apply the newly learned principles to other similar stimuli and situations
Bandura--Peformance attainment
most influential source of efficacy judgment
Short term failures in adulthood can lower
A defense mechanism that allows us to act out unacceptable impulses by converting these behaviors into a more acceptable form. For example, aperson experiencing extreme anger might take up kick boxing as a means of venting frustration. Freud believed that sublimation was a sign of maturity that allows people to function normally in socially acceptable ways.
Electra Complex
Erotic attraction of the female child for her father accompanied by hostility toward the mother.

Eye movement desensitization and reprocessing

An exposure-based therapy that
involves imaginal flooding, cognitive restructuring,
and the use of rhythmic eye movements and
other bilateral stimulation to treat traumatic
stress disorders and fearful memories of clients.
Cognitive behavioral coping skills therapy
aimed at teaching clients specific skills to
deal effectively with problematic situations.
Core Principles of Feminist Theory

The personal is political
Egalitarian Counseling relationship
Women's Experience are Honored
Reformulated Distress and Mental Illness
Satirian Therapeutic Goals
the human validation process model parallel Satirt view of the process of
change. Specific goals include generating self-esteem and hope, identifuing and strengthening'coping
skills, and facilitating movement toward health and actualization.

Functional communication- open
Dysfunctional communication- closed
Verbal and nonverbal

Dishonest communication when people want to save their self-esteem
Placading- just agreeing with someone
Blame- disagree with person but inside you don't admit feelings
Super-reasonable- use logic instead of feeling…the person is feeling isolated and vulnerable
Irrelevant behavior- can't relate to what's going on so you use words to get away from the topic

strategic family therapeutic goals
insight is considered unimportant' The central goal of this
upprouJh is to resolve i family's presenting problem (or symptoms) by focusing on
changing its current behavioral sequences'
Experiential family therapists
take a developmental perspective in explaining individual growth in a systemic context
States that human behavior is a result of their constanly solving problems around them.
F. Marton & N. Entwistle
- focused on learning in higher education
- researchers should seek understanding of learning of examining students' experiences
- research about learning needs to occur in a naturalistic setting involving actual content and settings within which people learn
adult learning theory
K.P. Cross
- program for adult learners should capitalize on life experience
- programs should be adapted to age limitations (sight, hearing, mobility)
- programs should challenge participants into advanced stages of personal development
- participants should have as much choice as possible in the availability and organization of the program.  
situational characteristics - part-time/full time, voluntary/compulsory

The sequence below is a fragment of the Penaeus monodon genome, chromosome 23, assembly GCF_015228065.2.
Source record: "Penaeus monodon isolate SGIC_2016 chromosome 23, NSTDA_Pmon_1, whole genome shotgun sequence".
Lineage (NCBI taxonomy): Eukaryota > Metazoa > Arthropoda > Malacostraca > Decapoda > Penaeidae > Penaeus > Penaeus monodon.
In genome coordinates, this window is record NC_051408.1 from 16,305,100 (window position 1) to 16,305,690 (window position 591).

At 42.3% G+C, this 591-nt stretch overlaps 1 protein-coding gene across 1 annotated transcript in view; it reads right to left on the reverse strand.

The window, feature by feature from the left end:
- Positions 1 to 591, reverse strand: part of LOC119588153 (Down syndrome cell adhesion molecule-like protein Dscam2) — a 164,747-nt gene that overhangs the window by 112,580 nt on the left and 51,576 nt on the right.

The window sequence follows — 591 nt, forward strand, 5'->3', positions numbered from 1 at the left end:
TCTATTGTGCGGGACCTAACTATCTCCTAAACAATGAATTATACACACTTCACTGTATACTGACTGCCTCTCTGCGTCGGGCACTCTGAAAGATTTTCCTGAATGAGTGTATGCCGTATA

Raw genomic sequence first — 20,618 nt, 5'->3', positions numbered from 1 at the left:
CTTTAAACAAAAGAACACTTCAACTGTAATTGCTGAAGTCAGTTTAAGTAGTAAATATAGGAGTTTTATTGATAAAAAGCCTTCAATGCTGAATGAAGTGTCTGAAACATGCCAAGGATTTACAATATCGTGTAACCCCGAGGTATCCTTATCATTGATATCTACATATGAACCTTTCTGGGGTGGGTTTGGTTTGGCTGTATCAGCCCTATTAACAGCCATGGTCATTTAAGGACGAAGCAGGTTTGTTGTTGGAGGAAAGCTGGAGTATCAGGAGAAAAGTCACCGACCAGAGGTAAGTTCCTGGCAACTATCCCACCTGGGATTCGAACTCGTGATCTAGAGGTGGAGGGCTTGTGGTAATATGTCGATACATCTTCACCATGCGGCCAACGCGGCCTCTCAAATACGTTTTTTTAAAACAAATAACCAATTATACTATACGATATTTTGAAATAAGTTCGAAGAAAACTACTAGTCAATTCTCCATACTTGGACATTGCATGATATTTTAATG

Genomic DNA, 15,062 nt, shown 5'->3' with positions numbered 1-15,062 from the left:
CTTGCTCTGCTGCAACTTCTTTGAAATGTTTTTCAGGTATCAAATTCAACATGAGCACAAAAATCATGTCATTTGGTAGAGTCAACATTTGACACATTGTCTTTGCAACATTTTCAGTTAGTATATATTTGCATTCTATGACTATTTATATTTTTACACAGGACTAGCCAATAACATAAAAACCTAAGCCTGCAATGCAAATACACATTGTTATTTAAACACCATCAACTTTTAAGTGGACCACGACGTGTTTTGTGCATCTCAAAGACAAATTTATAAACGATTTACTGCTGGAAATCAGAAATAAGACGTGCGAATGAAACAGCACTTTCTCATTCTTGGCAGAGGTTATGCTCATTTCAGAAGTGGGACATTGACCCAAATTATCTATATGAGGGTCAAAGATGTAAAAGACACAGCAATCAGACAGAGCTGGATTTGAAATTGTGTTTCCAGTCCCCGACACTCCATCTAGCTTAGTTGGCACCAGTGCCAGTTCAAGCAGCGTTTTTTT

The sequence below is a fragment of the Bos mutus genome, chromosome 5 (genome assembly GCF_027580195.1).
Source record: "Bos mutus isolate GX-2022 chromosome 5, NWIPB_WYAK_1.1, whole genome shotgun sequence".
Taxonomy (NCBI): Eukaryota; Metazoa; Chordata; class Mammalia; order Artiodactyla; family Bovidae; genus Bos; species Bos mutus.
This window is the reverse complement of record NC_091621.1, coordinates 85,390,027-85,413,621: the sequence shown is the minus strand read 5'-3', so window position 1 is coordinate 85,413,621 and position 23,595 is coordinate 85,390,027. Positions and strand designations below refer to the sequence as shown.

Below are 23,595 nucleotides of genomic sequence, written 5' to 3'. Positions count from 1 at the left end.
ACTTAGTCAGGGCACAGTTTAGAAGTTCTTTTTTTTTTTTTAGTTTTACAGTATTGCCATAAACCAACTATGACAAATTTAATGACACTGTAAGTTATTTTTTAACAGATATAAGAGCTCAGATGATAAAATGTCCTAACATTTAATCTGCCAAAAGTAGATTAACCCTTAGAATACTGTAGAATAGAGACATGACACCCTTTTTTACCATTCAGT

Cattell--Environmental-mold traits
source traits that are learned from social and environmental influences
Cattell--Surface traits
show a correlation but do not constitute a factor because they are not determined by a single source--unstable
Allport--personal dispositions
traits that are peculiar to an individual, as opposed to traits shared by a number of people
Cattell--Ability traits
traits that describe our skills and how efficiently we will be able to work towards our goals
Role of expeiential family therapist
a family coach, challengeq, and model for
change through play. Therapists have various functions at different-fioints in therapy,
including being a stress activator, a growth activator, and a creativity stimulator.
Adlerian family therapists techniques
famify constellation, reporting of a typical day, goal disclosure, and logical consequences.
Relationship between therapist and client
Accept them as imperfect
Teaching role
Self-disclosure as appropriate
Choice theory therapeutic goals

reconnect with people in their quality world
Clients set goals and interpute their behavior

Work on their core problems
What's going on in their relationships
Help them stick to the five needs
Functional family

A family in which the needs
of the individual members are met and there
is a balance of interdependence and autonomy
among members.
Chapter 12: Feminist
Not connected to one founder, but based in the grass roots of the women's movement
progressive collaborative effort
fixed ratio reinforcement schedule
behavior based, every certain number of behaviors (2:1, 2:1); fastest learning
Emotional responding
can be highly reactive from birth or not very reactive at all
Choice theory normal and abnormal behavior

Normal behavior
The healthy person balance the needs
Choose to have affective behavior

Abnormal behavior
Its a choice

He uses verbs
We choose to be depressing, angering, obsessing

Role of Adlerian family therapists
assume the roles of educators, motivational investigators, and collaborators.
Structural family Therapeutic Goals
aims at both treating symptoms and changing dysfunctional
transactional patterns within the family. Rules are identified that govern interactions
among family members, with the purpose of helping them develop clear boundaries
and approPriate hierarchies.

Two types of families